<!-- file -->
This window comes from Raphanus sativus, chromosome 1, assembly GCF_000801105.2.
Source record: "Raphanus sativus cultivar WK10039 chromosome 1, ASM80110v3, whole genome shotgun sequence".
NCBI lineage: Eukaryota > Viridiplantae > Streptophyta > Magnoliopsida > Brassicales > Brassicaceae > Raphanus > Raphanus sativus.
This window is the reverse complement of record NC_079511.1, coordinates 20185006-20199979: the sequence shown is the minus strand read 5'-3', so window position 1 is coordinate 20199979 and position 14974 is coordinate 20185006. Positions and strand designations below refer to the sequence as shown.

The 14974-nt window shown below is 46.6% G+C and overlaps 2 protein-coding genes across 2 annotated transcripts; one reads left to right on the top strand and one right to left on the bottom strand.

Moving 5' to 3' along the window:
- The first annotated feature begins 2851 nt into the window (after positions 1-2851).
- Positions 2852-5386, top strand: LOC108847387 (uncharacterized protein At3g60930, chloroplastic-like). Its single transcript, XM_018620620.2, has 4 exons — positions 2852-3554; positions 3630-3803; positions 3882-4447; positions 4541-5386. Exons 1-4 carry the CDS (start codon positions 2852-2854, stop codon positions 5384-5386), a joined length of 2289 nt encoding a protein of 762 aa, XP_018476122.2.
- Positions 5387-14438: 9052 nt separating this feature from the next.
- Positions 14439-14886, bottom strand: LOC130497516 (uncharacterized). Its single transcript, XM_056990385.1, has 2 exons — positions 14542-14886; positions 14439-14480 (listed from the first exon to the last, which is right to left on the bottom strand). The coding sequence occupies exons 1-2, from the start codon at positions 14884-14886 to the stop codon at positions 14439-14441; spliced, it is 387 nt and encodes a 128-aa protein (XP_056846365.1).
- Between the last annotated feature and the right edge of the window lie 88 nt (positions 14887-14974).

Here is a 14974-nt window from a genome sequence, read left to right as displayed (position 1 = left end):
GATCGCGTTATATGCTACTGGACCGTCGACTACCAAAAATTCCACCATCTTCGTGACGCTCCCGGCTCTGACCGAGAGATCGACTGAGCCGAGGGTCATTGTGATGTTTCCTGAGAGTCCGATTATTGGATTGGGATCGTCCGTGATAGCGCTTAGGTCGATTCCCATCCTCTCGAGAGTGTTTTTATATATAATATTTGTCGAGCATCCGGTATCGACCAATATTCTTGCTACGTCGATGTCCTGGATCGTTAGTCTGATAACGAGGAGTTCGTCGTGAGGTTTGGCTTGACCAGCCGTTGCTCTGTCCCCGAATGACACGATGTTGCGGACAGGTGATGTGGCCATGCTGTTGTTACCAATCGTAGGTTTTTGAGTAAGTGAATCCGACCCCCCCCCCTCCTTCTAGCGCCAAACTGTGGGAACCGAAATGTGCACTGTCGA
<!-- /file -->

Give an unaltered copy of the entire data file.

This window comes from Raphanus sativus, chromosome 1, assembly GCF_000801105.2.
Source record: "Raphanus sativus cultivar WK10039 chromosome 1, ASM80110v3, whole genome shotgun sequence".
NCBI lineage: Eukaryota > Viridiplantae > Streptophyta > Magnoliopsida > Brassicales > Brassicaceae > Raphanus > Raphanus sativus.
This window is the reverse complement of record NC_079511.1, coordinates 20185006-20199979: the sequence shown is the minus strand read 5'-3', so window position 1 is coordinate 20199979 and position 14974 is coordinate 20185006. Positions and strand designations below refer to the sequence as shown.

The 14974-nt window shown below is 46.6% G+C and overlaps 2 protein-coding genes across 2 annotated transcripts; one reads left to right on the top strand and one right to left on the bottom strand.

Moving 5' to 3' along the window:
- The first annotated feature begins 2851 nt into the window (after positions 1-2851).
- Positions 2852-5386, top strand: LOC108847387 (uncharacterized protein At3g60930, chloroplastic-like). Its single transcript, XM_018620620.2, has 4 exons — positions 2852-3554; positions 3630-3803; positions 3882-4447; positions 4541-5386. Exons 1-4 carry the CDS (start codon positions 2852-2854, stop codon positions 5384-5386), a joined length of 2289 nt encoding a protein of 762 aa, XP_018476122.2.
- Positions 5387-14438: 9052 nt separating this feature from the next.
- Positions 14439-14886, bottom strand: LOC130497516 (uncharacterized). Its single transcript, XM_056990385.1, has 2 exons — positions 14542-14886; positions 14439-14480 (listed from the first exon to the last, which is right to left on the bottom strand). The coding sequence occupies exons 1-2, from the start codon at positions 14884-14886 to the stop codon at positions 14439-14441; spliced, it is 387 nt and encodes a 128-aa protein (XP_056846365.1).
- Between the last annotated feature and the right edge of the window lie 88 nt (positions 14887-14974).

Here is a 14974-nt window from a genome sequence, read left to right as displayed (position 1 = left end):
GATCGCGTTATATGCTACTGGACCGTCGACTACCAAAAATTCCACCATCTTCGTGACGCTCCCGGCTCTGACCGAGAGATCGACTGAGCCGAGGGTCATTGTGATGTTTCCTGAGAGTCCGATTATTGGATTGGGATCGTCCGTGATAGCGCTTAGGTCGATTCCCATCCTCTCGAGAGTGTTTTTATATATAATATTTGTCGAGCATCCGGTATCGACCAATATTCTTGCTACGTCGATGTCCTGGATCGTTAGTCTGATAACGAGGAGTTCGTCGTGAGGTTTGGCTTGACCAGCCGTTGCTCTGTCCCCGAATGACACGATGTTGCGGACAGGTGATGTGGCCATGCTGTTGTTACCAATCGTAGGTTTTTGAGTAAGTGAATCCGACCCCCCCCCCTCCTTCTAGCGCCAAACTGTGGGAACCGAAATGTGCACTGTCGA